THE EXPERIENCE OF FOOD here, like everything else, is elemental. I am singularly aware of everything I eat, as well as the effort of preparing and cleaning up after it.
There is a two-burner hotplate, and a gas refrigerator. The narrow kitchen is modestly, if well-equipped with an assortment of plates, silverware, and cooking utensils.
Meals are simple, and straightforward. A peanut butter sandwich or cereal and yogurt for breakfast, with cranberry juice and coffee. A sandwich at lunch (variations of cheddar cheese, hummus, tomato, pickle, onion, banana peppers, and mustard), with an apple or orange for dessert.
Pasta or rice for dinner, with sautéed vegetables, red sauce, and salad. Guacamole with chips one night, rice and beans with corn (“shack chili”) another. No butter or white flour, little sugar or salt.
There is no dishwasher, or even running water. We wash our dishes by hand in a plastic tub in the sink, and empty the gray water outdoors, away from the shack. As writing by hand compares to a word processor, my retro experience sustaining basic life functions here makes me think more about the consequences of my actions, about my consumption. I use less, and re-use whatever I can.
It feels like a healthier relationship to food (eat only good food, only when hungry) than the more casual diet I am used to, which is heavily influenced by having endless choices in my home kitchen or for eating out, and a certain ennui and fewer healthier options at work.
I know from experience that this simpler, healthier approach to food will be difficult to sustain when I return to the rigors of the workplace. But I resolve to start making and bringing healthier lunches there with me.
* * *
THE JUICE AND MILK last through our final morning’s pills and coffee. For breakfast, we finish off the yogurt and the last McIntosh and orange.
There are just a few garlic cloves left, and one onion. We will bring home several carrots, and half-filled jars of pickles, olive oil, and capers.
About one-third of the bar of cheddar remains, plus a little bleu and feta, and varying amounts of nuts, raisins, banana chips, and tea. There’s some leftover tomato sauce from last night’s dinner. A few cereal bars, a quarter can of coffee, half a liter of wine, a partial loaf of bread, and containers of turmeric and chili powder complete the list.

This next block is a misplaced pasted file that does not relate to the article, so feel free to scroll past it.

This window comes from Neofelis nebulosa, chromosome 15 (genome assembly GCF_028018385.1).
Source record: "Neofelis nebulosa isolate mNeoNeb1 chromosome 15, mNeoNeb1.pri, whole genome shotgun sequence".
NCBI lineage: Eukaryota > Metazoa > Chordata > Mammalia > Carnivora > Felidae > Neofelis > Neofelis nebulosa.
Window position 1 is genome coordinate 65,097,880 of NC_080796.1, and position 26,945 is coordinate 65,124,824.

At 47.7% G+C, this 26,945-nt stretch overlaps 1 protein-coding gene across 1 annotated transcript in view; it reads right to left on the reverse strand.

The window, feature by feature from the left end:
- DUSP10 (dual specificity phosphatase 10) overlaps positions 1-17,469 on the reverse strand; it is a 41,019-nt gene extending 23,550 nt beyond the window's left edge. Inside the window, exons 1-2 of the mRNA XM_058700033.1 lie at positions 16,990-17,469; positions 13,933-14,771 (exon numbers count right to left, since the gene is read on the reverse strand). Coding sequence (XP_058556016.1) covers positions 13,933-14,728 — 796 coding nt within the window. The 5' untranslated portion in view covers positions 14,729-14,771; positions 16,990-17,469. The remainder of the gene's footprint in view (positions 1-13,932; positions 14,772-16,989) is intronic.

Somehow we overlooked two tins of smoked oysters and a box of crackers on a low shelf, and they will be repacked, unopened.
There’s not much else to bring home. Like every other part of my stay here, I enjoyed my food and savored my meals, but eating was not a main focus.
* * *
A HUGE THUNDERSTORM unfolds over the ocean at 8 a.m. on our final morning, darkening the sky. Rain pelts the shack’s roof, great peals of thunder roll over the blank sea and flashes of lightning streak the sky or form jagged lines connecting cloud and water.
Yet two hours later the heavens clear, and it becomes so warm and humid by noon that we strip down to shorts and T-shirts as we depart the dunes, huddled in the back of a pickup truck packed with our Thalassa neighbors’ and our things.
Our final day is stitched together by lightning: as we approach the Connecticut River on our way home to western Massachusetts around 8 p.m., another thunderstorm strikes, simultaneous with a blazing sunset. The image of a round, red sun in the distance through heavy rain blurring our windshield is strange, a fitting exclamation point to this week of weather extremes.
A happy reunion with our pets, a shave and shower, stories of the shacks with our house-sitter and friend over wine and a dinner of leftovers and seafood (my Spartan diet has already been breached with a milkshake while waiting for the latter to cook at a takeout in Dennisport), and the return to the life we left a week ago begins in earnest.
I know from prior visits that my experience of the dunes has just begun.